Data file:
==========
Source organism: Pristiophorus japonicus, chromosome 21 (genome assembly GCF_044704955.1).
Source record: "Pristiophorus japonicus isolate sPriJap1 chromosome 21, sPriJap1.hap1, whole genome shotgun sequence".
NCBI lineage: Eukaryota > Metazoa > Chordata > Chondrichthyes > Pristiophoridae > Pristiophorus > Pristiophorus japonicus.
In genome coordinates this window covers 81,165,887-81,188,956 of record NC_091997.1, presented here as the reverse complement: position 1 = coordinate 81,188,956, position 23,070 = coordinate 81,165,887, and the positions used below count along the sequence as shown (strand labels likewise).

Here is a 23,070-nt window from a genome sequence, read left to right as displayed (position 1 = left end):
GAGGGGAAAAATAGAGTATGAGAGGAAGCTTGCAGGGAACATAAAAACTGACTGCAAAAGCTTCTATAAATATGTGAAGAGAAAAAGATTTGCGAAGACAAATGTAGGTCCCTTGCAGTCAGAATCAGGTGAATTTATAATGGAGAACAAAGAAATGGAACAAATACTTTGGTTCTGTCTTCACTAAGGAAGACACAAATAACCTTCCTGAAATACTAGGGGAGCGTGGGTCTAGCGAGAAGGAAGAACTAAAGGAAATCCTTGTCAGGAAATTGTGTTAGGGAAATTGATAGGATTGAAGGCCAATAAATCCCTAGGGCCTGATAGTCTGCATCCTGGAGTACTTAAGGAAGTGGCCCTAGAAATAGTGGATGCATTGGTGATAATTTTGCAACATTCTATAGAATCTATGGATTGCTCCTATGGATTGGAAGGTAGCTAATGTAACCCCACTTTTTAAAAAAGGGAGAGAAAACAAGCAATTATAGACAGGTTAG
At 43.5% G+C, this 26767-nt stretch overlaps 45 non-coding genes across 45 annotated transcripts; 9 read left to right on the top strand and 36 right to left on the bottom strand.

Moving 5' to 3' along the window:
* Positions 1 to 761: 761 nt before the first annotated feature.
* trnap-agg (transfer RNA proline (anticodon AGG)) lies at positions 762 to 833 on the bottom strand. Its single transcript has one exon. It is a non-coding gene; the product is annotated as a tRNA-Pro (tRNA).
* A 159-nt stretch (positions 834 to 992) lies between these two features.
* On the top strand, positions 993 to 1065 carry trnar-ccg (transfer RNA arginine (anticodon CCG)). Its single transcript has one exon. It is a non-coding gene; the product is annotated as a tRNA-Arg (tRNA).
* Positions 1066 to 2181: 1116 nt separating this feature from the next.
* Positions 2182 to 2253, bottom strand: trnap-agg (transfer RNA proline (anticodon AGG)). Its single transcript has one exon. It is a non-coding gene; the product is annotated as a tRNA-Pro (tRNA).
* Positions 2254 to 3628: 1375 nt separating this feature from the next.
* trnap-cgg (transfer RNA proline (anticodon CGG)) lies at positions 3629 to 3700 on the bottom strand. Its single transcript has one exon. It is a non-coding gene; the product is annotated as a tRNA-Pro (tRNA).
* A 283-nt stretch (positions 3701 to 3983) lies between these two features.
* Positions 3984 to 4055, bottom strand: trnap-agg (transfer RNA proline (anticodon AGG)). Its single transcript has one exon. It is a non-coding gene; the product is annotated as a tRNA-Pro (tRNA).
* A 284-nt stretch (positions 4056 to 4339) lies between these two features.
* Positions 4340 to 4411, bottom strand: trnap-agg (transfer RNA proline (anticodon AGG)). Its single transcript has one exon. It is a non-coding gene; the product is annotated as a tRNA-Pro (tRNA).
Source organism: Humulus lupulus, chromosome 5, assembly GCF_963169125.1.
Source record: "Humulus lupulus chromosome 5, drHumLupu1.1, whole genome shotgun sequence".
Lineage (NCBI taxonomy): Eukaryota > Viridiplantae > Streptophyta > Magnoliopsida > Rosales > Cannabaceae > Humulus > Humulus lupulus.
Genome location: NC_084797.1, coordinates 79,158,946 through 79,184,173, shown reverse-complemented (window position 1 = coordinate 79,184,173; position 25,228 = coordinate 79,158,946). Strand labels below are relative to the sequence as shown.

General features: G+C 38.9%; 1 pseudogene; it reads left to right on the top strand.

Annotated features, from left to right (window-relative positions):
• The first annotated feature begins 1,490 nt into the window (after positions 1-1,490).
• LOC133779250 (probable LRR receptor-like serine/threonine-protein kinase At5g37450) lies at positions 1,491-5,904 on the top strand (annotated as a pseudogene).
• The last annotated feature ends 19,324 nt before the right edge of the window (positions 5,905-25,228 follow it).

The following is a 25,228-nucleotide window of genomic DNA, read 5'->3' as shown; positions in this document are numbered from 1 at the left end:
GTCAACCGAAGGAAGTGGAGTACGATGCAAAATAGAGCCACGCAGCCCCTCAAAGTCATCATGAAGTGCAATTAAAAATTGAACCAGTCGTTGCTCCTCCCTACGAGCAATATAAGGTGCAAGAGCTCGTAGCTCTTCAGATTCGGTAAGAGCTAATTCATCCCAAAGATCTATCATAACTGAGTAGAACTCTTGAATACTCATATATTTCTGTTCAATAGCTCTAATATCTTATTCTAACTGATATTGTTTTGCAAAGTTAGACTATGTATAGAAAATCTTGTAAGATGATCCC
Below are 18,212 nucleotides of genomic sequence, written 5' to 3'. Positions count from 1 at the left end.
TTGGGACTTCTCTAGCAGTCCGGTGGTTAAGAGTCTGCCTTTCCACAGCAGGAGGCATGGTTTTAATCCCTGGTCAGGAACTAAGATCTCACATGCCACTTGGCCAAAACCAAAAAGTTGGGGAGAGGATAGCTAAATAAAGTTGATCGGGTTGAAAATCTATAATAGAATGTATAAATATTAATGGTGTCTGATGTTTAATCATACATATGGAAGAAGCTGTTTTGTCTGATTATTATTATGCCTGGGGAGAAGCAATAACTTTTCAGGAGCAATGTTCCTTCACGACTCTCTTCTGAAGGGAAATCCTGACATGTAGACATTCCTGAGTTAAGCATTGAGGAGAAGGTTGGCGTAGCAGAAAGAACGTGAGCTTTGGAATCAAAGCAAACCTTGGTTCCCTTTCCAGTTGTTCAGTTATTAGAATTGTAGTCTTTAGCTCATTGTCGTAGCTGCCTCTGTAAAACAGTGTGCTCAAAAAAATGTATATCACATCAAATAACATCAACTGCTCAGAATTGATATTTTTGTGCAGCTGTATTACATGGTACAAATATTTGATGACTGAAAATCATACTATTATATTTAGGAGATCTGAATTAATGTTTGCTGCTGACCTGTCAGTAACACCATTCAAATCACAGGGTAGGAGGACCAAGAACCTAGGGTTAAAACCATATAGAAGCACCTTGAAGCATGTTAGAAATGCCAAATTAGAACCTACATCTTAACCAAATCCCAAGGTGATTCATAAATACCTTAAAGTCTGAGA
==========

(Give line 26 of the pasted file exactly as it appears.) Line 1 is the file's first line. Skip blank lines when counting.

Annotated features, from left to right (window-relative positions):